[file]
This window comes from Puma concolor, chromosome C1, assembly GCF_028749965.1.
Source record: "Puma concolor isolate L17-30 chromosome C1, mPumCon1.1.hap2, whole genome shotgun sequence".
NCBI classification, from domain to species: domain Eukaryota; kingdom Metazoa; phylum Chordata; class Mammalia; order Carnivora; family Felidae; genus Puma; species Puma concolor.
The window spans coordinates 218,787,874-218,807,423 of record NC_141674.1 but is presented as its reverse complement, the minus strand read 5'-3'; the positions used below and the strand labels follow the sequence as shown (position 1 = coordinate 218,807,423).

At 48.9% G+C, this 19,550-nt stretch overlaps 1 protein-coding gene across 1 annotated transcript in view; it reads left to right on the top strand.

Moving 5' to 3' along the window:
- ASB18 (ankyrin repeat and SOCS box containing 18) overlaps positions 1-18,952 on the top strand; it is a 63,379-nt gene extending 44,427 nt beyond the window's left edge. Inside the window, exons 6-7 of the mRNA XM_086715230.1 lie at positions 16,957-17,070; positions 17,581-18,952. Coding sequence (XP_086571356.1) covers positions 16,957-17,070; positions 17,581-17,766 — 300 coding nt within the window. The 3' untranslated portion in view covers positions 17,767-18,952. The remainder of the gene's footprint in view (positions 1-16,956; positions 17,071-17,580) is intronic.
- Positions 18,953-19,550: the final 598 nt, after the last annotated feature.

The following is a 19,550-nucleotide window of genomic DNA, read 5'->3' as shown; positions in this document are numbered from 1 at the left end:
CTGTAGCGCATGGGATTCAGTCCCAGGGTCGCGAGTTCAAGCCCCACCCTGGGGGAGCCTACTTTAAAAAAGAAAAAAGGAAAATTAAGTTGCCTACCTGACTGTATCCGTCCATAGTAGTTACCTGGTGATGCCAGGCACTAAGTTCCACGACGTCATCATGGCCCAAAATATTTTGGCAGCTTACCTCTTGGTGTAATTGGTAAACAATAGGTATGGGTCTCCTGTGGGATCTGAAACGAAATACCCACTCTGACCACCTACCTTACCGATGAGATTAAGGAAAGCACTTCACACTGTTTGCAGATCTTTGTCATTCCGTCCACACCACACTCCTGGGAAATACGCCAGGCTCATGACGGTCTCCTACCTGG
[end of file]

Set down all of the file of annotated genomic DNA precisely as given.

This window comes from Puma concolor, chromosome C1, assembly GCF_028749965.1.
Source record: "Puma concolor isolate L17-30 chromosome C1, mPumCon1.1.hap2, whole genome shotgun sequence".
NCBI classification, from domain to species: domain Eukaryota; kingdom Metazoa; phylum Chordata; class Mammalia; order Carnivora; family Felidae; genus Puma; species Puma concolor.
The window spans coordinates 218,787,874-218,807,423 of record NC_141674.1 but is presented as its reverse complement, the minus strand read 5'-3'; the positions used below and the strand labels follow the sequence as shown (position 1 = coordinate 218,807,423).

At 48.9% G+C, this 19,550-nt stretch overlaps 1 protein-coding gene across 1 annotated transcript in view; it reads left to right on the top strand.

Moving 5' to 3' along the window:
- ASB18 (ankyrin repeat and SOCS box containing 18) overlaps positions 1-18,952 on the top strand; it is a 63,379-nt gene extending 44,427 nt beyond the window's left edge. Inside the window, exons 6-7 of the mRNA XM_086715230.1 lie at positions 16,957-17,070; positions 17,581-18,952. Coding sequence (XP_086571356.1) covers positions 16,957-17,070; positions 17,581-17,766 — 300 coding nt within the window. The 3' untranslated portion in view covers positions 17,767-18,952. The remainder of the gene's footprint in view (positions 1-16,956; positions 17,071-17,580) is intronic.
- Positions 18,953-19,550: the final 598 nt, after the last annotated feature.

The following is a 19,550-nucleotide window of genomic DNA, read 5'->3' as shown; positions in this document are numbered from 1 at the left end:
CTGTAGCGCATGGGATTCAGTCCCAGGGTCGCGAGTTCAAGCCCCACCCTGGGGGAGCCTACTTTAAAAAAGAAAAAAGGAAAATTAAGTTGCCTACCTGACTGTATCCGTCCATAGTAGTTACCTGGTGATGCCAGGCACTAAGTTCCACGACGTCATCATGGCCCAAAATATTTTGGCAGCTTACCTCTTGGTGTAATTGGTAAACAATAGGTATGGGTCTCCTGTGGGATCTGAAACGAAATACCCACTCTGACCACCTACCTTACCGATGAGATTAAGGAAAGCACTTCACACTGTTTGCAGATCTTTGTCATTCCGTCCACACCACACTCCTGGGAAATACGCCAGGCTCATGACGGTCTCCTACCTGG